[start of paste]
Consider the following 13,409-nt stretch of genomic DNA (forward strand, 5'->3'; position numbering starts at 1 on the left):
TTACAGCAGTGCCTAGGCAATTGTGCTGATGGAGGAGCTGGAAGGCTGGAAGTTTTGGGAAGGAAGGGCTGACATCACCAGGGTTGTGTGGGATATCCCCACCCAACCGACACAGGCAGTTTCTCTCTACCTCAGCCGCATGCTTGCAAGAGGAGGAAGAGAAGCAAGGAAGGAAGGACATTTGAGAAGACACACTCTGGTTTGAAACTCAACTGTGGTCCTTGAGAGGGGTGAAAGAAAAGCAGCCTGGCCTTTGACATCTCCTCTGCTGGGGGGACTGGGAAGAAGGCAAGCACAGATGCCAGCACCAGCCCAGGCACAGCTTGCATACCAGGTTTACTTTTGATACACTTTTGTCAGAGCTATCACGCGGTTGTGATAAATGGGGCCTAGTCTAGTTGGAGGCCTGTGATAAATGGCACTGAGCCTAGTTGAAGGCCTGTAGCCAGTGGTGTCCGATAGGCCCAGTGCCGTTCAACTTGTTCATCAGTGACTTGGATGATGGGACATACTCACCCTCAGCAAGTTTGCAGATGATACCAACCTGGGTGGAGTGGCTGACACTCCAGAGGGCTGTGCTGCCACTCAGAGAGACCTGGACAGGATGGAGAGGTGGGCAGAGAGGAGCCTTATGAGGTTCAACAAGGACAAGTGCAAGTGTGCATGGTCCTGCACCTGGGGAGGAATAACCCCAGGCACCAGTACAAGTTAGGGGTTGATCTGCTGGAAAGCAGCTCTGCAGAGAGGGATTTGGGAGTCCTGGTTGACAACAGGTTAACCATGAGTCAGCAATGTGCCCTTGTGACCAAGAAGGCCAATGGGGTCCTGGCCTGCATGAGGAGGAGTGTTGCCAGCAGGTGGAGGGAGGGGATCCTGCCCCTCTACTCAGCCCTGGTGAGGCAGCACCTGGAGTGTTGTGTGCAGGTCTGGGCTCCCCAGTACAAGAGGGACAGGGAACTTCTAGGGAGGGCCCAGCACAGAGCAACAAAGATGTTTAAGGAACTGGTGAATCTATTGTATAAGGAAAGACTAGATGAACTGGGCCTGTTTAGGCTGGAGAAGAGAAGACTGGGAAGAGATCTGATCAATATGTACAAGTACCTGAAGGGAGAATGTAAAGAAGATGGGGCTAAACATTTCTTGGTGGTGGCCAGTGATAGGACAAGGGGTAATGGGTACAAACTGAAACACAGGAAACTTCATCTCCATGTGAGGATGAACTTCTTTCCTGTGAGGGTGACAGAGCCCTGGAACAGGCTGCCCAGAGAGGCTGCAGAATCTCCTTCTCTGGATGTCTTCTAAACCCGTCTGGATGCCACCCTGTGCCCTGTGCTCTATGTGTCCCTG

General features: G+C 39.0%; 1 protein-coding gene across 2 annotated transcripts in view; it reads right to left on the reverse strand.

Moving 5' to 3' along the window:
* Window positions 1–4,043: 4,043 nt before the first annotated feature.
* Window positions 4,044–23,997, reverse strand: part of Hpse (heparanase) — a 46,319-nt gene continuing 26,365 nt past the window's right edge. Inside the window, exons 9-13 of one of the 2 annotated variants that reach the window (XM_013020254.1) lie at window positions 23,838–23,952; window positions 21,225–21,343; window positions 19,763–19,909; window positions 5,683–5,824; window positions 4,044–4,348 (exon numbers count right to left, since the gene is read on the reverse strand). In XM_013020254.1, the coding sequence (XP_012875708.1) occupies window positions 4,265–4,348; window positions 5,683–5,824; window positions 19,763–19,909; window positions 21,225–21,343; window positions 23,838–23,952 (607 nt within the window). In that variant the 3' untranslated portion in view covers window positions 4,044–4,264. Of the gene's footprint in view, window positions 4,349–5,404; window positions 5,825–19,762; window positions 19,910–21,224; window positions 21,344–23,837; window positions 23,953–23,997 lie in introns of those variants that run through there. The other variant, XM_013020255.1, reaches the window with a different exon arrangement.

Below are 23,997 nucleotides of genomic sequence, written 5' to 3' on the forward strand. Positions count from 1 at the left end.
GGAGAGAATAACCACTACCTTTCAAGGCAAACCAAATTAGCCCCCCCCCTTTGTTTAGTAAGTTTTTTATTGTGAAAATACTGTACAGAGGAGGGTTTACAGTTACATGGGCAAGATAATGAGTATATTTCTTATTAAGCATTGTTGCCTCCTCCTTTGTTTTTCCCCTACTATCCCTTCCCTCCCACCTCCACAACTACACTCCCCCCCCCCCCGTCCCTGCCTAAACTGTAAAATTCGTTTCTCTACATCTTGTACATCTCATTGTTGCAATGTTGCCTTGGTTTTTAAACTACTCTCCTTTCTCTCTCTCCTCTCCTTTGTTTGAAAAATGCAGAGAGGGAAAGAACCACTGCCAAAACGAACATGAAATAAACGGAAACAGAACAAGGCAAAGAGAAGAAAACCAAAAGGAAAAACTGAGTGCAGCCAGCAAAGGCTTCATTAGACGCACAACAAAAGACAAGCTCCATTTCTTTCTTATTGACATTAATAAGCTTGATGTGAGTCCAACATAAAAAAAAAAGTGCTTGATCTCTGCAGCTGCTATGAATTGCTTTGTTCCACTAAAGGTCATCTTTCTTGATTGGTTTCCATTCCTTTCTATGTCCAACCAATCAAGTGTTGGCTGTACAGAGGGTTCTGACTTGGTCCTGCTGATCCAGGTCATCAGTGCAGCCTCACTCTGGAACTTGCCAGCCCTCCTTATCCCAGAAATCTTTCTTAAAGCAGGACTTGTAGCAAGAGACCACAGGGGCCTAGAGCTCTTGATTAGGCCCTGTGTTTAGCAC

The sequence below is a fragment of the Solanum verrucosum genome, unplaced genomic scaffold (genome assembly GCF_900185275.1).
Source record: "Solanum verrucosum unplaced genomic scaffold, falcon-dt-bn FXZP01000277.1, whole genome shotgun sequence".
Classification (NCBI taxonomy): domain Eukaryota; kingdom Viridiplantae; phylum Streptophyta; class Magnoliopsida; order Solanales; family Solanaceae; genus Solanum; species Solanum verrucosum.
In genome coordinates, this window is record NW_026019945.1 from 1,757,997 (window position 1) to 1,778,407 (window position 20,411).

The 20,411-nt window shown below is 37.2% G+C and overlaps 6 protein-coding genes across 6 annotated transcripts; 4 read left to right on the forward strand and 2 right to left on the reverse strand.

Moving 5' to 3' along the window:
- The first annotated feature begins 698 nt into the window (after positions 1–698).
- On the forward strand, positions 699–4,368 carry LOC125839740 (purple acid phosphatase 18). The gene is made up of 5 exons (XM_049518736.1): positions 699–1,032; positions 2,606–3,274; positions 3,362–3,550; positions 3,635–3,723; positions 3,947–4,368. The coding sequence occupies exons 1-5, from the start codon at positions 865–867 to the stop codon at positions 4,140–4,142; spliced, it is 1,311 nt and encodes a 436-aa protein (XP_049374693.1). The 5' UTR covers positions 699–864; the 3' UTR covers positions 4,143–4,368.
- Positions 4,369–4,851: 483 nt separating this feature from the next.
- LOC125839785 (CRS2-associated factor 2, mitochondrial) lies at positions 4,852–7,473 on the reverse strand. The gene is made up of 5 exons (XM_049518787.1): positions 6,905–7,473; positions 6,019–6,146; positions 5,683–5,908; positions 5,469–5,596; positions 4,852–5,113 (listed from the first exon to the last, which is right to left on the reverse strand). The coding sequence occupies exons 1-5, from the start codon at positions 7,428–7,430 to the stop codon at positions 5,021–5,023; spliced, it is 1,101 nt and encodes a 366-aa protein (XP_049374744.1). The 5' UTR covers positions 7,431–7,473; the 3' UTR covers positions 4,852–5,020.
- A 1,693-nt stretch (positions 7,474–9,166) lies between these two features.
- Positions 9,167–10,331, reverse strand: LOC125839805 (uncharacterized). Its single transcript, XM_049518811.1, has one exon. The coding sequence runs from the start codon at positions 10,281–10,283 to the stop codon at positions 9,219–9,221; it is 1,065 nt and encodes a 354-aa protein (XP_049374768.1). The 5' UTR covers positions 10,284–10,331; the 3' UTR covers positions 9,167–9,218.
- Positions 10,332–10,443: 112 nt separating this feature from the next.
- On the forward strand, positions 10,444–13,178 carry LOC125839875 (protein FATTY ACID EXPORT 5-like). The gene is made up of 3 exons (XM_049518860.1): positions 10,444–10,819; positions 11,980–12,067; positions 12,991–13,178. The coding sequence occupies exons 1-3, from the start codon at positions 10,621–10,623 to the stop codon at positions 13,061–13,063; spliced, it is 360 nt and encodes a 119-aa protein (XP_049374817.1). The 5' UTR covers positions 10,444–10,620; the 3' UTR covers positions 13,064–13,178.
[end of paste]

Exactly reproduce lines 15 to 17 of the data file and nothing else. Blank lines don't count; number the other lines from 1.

- The first annotated feature begins 698 nt into the window (after positions 1–698).
- On the forward strand, positions 699–4,368 carry LOC125839740 (purple acid phosphatase 18). The gene is made up of 5 exons (XM_049518736.1): positions 699–1,032; positions 2,606–3,274; positions 3,362–3,550; positions 3,635–3,723; positions 3,947–4,368. The coding sequence occupies exons 1-5, from the start codon at positions 865–867 to the stop codon at positions 4,140–4,142; spliced, it is 1,311 nt and encodes a 436-aa protein (XP_049374693.1). The 5' UTR covers positions 699–864; the 3' UTR covers positions 4,143–4,368.
- Positions 4,369–4,851: 483 nt separating this feature from the next.